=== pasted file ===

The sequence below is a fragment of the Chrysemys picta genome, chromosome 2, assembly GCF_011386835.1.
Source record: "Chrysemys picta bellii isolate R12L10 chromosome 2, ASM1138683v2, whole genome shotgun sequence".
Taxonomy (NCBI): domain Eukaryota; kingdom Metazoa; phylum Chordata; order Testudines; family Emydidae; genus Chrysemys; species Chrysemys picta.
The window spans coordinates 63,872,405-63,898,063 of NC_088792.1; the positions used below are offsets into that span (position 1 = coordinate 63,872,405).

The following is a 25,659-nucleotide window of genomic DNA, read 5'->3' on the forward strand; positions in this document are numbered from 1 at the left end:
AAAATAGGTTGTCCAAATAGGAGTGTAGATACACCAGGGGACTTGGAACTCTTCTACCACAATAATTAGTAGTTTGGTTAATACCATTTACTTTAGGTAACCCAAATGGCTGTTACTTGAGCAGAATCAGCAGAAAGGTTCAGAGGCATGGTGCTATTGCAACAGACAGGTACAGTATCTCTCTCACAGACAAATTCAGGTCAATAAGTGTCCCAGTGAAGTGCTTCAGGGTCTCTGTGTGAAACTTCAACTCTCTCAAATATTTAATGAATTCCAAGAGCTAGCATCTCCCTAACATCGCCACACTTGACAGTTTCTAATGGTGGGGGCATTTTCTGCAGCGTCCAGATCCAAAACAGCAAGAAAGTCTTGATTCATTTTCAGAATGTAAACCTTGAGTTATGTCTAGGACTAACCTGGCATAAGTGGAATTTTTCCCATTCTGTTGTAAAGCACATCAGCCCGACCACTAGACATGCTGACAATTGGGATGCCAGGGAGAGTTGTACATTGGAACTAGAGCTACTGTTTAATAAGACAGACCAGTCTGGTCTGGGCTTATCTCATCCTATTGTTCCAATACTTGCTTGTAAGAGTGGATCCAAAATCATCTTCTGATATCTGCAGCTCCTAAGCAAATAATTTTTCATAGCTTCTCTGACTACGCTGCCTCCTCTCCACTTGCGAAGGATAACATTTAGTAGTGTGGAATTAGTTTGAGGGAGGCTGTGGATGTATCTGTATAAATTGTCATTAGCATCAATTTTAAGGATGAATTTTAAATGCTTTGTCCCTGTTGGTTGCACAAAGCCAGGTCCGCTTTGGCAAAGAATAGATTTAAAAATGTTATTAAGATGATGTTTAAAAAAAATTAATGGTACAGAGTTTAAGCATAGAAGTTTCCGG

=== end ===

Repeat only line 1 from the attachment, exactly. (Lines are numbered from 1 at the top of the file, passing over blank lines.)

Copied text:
The sequence below is a fragment of the Chrysemys picta genome, chromosome 2, assembly GCF_011386835.1.